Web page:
Many of our pets are overweight and are at higher risk of developing diabetes, heart disease, joint disease and other health problems. According to recent literature, about twenty-five percent of the western world pets are obese and the numbers are growing.
We love our family pets so much and we treat them generously with affection and yes, treats. It is indeed very hard to resist those bagging eyes staring at us relentlessly until we reach to the cookie jar and dig-out a satisfying treat. The wet loving tongue, the waging tail or the purr that follows is priceless. What’s a little treat or two compared to the joy and the happiness of our rewarded pet? So when that happens daily to mom, dad, grandpa, grandma, sister, brother etc., the result show in pounds and inches.
Our homes are cozy and warm, the couch by the TV is nice and comfy, food is more then abundant and life is good. Our roadrunners, food seekers and predator animals quickly turn into couch “petatoes”. Sometimes when the TV is boring or there is nobody to play with, a bite of crunchy food, which is always available, will help the time pass by. Then of course everything gets to be more interesting during dinnertime. Some medications such as steroids will induce increased food intake. Metabolic disorders such as hypothyroidism and neutering will predispose animals to obesity. Periodic physical exams and laboratory screenings are helpful in addressing such situations.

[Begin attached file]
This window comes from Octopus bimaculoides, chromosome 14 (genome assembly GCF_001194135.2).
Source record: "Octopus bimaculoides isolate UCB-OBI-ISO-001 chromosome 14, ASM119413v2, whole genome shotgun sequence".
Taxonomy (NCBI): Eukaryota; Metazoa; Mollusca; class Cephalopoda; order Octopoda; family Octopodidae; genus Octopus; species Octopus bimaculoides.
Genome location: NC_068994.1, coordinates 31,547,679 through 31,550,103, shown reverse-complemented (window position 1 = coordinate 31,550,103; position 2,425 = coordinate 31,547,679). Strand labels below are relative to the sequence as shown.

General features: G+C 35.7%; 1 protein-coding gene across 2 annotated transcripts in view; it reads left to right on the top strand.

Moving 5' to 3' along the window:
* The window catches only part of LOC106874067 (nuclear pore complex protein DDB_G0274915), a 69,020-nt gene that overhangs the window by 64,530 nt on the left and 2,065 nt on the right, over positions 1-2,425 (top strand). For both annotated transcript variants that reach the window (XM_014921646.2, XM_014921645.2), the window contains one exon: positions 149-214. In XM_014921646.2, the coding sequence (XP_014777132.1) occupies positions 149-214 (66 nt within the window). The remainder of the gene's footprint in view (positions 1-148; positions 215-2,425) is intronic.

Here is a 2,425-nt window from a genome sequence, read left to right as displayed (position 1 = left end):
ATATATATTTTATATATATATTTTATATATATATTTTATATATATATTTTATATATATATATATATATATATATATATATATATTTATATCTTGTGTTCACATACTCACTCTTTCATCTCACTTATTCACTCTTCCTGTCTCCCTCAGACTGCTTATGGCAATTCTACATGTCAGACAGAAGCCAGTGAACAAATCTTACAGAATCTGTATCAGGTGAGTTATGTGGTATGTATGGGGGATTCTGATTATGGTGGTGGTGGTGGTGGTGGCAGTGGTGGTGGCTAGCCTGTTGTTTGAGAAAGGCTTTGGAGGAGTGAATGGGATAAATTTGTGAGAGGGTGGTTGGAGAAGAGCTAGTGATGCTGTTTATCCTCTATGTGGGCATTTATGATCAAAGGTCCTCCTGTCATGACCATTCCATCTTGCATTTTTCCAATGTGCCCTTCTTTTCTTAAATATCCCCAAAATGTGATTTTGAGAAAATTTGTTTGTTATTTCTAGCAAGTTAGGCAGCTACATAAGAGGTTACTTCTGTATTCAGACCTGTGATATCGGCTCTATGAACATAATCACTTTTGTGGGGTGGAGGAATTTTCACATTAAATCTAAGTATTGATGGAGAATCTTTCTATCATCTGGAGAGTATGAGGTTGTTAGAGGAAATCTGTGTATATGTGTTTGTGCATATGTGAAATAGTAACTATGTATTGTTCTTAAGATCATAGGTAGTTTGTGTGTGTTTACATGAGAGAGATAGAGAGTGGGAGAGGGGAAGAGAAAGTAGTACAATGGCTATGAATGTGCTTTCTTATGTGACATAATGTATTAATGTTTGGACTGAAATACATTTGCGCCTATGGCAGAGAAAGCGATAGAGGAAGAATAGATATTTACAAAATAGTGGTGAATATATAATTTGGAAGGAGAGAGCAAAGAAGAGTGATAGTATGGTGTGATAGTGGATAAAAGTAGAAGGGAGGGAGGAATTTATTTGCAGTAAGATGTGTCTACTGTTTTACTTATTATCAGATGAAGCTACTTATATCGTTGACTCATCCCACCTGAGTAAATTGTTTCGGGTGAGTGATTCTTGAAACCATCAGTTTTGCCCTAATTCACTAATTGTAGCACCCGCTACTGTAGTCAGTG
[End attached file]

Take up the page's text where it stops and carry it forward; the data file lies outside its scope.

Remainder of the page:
If your pet is part of the twenty-fifth percentile of the obese western world, here are some helpful tips. Feed good quality dog or cat food in formulations and amounts appropriate to the breed, size and the activity level of your pet. Many of our pets do not have good feeding regulation mechanisms and are unable to limit the amount of food consumed. Canned food is recommended for cats and either dry or wet food works for dogs. Increase exercise and activity time. That helps burning calories and nutritional exchanges in the body. Cut down on treats and table food bites and make sure everybody in the house does the same.
Consult your veterinarian about your pet’s particular case. There are special formulations of diets designed to address obesity or other related conditions. In some cases medication is appropriate. With a little effort your pet will loose the extra weight and live healthier life.